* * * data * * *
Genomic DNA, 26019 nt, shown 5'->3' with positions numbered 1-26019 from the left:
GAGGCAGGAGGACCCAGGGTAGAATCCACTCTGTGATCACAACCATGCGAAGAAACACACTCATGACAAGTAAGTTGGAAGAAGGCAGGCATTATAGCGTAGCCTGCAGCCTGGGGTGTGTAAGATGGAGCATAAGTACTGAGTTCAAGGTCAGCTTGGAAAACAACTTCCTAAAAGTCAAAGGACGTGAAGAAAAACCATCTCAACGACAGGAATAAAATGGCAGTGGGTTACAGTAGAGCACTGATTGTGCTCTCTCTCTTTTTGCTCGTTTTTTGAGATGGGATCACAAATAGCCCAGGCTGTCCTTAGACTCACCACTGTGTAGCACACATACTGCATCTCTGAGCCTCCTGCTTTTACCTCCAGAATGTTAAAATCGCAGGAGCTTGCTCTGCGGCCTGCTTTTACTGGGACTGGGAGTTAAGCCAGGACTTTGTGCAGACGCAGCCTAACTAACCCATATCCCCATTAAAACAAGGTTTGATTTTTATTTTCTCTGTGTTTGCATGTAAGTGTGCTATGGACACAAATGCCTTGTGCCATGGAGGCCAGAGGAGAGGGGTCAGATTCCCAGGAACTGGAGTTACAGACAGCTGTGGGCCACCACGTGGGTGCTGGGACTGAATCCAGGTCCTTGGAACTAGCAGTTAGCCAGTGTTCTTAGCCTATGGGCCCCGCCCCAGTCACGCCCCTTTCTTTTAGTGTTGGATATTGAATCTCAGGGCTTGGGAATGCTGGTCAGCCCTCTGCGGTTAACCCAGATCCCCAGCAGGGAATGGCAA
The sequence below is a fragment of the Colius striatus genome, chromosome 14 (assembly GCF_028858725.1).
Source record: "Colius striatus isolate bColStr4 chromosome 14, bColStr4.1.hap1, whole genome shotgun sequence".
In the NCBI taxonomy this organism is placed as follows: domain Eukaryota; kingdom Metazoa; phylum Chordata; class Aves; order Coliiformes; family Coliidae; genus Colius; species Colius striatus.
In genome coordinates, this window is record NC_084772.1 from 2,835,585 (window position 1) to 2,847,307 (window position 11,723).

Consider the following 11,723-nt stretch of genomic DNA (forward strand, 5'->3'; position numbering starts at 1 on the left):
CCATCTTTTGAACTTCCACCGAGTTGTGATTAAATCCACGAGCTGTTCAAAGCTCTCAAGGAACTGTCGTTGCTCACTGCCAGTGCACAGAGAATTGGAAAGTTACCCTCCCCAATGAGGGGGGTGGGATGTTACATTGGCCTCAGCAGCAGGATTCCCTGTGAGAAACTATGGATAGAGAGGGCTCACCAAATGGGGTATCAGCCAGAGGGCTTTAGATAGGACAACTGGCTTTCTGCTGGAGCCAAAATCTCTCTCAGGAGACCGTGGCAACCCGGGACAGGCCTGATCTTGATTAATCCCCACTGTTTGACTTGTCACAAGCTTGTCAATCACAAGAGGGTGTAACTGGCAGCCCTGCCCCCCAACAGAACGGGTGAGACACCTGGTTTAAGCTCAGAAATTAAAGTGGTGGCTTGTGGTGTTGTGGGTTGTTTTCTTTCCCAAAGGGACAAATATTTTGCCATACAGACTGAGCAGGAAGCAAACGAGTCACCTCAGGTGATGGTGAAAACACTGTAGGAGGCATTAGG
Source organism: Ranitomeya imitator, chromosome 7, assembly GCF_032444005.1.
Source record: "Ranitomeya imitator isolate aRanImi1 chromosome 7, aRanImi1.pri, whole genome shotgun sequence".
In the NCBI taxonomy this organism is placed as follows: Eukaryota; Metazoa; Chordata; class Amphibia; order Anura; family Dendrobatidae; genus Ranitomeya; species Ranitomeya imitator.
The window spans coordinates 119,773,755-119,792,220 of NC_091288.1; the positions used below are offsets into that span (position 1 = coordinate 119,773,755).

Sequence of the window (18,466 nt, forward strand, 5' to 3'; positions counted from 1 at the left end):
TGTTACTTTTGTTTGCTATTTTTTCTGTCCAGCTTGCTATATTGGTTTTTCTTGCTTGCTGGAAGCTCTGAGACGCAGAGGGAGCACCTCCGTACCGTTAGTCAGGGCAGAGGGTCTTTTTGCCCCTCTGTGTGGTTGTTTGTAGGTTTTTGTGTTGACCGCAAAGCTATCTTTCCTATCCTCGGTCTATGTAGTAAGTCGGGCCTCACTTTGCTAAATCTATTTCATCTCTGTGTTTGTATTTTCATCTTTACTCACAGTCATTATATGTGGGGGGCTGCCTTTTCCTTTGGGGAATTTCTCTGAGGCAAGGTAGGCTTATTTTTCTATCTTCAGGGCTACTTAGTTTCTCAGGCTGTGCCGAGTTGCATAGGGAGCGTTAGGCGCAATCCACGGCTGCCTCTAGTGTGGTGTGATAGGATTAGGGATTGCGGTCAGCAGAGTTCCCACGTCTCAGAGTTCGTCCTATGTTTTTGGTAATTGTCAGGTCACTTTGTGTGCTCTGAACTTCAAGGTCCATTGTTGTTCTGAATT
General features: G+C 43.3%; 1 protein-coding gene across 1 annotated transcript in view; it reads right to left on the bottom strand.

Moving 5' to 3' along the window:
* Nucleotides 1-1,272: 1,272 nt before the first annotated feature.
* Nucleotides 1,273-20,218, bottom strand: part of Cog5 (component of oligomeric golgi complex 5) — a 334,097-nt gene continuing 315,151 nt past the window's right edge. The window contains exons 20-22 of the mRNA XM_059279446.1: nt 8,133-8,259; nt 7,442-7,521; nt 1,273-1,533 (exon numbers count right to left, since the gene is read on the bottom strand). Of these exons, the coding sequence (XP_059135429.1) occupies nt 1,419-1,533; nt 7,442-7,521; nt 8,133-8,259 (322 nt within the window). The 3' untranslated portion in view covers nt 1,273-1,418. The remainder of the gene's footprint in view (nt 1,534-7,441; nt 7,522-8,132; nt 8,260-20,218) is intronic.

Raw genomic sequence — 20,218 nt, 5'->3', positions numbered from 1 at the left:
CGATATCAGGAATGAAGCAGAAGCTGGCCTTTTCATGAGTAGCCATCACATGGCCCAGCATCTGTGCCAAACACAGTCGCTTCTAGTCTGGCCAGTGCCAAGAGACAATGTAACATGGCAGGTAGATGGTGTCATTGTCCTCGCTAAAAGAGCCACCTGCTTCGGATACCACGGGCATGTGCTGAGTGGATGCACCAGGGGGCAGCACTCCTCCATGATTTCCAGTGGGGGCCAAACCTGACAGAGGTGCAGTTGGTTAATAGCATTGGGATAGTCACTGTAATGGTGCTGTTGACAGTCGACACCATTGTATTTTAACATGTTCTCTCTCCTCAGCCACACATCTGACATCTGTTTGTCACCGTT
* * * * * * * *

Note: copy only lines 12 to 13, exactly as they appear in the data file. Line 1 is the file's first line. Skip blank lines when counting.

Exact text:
The window spans coordinates 119,773,755-119,792,220 of NC_091288.1; the positions used below are offsets into that span (position 1 = coordinate 119,773,755).

Sequence of the window (18,466 nt, forward strand, 5' to 3'; positions counted from 1 at the left end):